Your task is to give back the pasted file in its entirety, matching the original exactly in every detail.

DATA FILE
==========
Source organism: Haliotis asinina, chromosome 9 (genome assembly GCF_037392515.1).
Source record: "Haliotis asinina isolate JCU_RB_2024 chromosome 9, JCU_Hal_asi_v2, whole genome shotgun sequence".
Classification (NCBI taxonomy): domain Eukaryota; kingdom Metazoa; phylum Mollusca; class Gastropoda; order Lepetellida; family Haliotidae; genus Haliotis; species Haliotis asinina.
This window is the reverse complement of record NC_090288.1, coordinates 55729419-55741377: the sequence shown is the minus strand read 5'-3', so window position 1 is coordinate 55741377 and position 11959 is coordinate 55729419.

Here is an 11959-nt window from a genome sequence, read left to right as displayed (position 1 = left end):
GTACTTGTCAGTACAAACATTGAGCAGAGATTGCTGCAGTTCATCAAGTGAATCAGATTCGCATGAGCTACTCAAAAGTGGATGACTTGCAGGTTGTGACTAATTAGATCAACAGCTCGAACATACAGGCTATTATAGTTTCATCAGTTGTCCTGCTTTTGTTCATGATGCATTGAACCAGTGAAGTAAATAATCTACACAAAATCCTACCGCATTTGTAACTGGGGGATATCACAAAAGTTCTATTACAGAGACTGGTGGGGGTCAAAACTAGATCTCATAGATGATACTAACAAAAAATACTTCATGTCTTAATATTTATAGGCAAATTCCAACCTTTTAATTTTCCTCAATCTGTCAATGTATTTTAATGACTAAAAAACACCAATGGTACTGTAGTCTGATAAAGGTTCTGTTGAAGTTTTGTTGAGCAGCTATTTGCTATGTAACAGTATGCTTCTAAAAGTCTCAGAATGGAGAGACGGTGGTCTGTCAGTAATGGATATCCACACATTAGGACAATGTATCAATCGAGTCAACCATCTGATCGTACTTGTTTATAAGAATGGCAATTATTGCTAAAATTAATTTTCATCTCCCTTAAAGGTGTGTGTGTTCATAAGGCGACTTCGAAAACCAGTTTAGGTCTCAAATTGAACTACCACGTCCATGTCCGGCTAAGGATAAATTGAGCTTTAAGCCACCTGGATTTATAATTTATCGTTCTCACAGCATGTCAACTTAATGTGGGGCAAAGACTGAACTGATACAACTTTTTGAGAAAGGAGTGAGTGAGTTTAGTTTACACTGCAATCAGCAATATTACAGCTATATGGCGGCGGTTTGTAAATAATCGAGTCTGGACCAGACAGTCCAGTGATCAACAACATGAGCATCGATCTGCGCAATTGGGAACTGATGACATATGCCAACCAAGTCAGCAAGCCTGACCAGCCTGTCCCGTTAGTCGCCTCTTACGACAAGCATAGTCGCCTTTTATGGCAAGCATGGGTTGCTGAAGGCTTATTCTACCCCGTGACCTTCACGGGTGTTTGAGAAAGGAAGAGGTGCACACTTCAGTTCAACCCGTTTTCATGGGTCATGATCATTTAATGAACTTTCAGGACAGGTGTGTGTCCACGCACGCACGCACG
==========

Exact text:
Source organism: Haliotis asinina, chromosome 9 (genome assembly GCF_037392515.1).
Source record: "Haliotis asinina isolate JCU_RB_2024 chromosome 9, JCU_Hal_asi_v2, whole genome shotgun sequence".
Classification (NCBI taxonomy): domain Eukaryota; kingdom Metazoa; phylum Mollusca; class Gastropoda; order Lepetellida; family Haliotidae; genus Haliotis; species Haliotis asinina.
This window is the reverse complement of record NC_090288.1, coordinates 55729419-55741377: the sequence shown is the minus strand read 5'-3', so window position 1 is coordinate 55741377 and position 11959 is coordinate 55729419.

Here is an 11959-nt window from a genome sequence, read left to right as displayed (position 1 = left end):
GTACTTGTCAGTACAAACATTGAGCAGAGATTGCTGCAGTTCATCAAGTGAATCAGATTCGCATGAGCTACTCAAAAGTGGATGACTTGCAGGTTGTGACTAATTAGATCAACAGCTCGAACATACAGGCTATTATAGTTTCATCAGTTGTCCTGCTTTTGTTCATGATGCATTGAACCAGTGAAGTAAATAATCTACACAAAATCCTACCGCATTTGTAACTGGGGGATATCACAAAAGTTCTATTACAGAGACTGGTGGGGGTCAAAACTAGATCTCATAGATGATACTAACAAAAAATACTTCATGTCTTAATATTTATAGGCAAATTCCAACCTTTTAATTTTCCTCAATCTGTCAATGTATTTTAATGACTAAAAAACACCAATGGTACTGTAGTCTGATAAAGGTTCTGTTGAAGTTTTGTTGAGCAGCTATTTGCTATGTAACAGTATGCTTCTAAAAGTCTCAGAATGGAGAGACGGTGGTCTGTCAGTAATGGATATCCACACATTAGGACAATGTATCAATCGAGTCAACCATCTGATCGTACTTGTTTATAAGAATGGCAATTATTGCTAAAATTAATTTTCATCTCCCTTAAAGGTGTGTGTGTTCATAAGGCGACTTCGAAAACCAGTTTAGGTCTCAAATTGAACTACCACGTCCATGTCCGGCTAAGGATAAATTGAGCTTTAAGCCACCTGGATTTATAATTTATCGTTCTCACAGCATGTCAACTTAATGTGGGGCAAAGACTGAACTGATACAACTTTTTGAGAAAGGAGTGAGTGAGTTTAGTTTACACTGCAATCAGCAATATTACAGCTATATGGCGGCGGTTTGTAAATAATCGAGTCTGGACCAGACAGTCCAGTGATCAACAACATGAGCATCGATCTGCGCAATTGGGAACTGATGACATATGCCAACCAAGTCAGCAAGCCTGACCAGCCTGTCCCGTTAGTCGCCTCTTACGACAAGCATAGTCGCCTTTTATGGCAAGCATGGGTTGCTGAAGGCTTATTCTACCCCGTGACCTTCACGGGTGTTTGAGAAAGGAAGAGGTGCACACTTCAGTTCAACCCGTTTTCATGGGTCATGATCATTTAATGAACTTTCAGGACAGGTGTGTGTCCACGCACGCACGCACG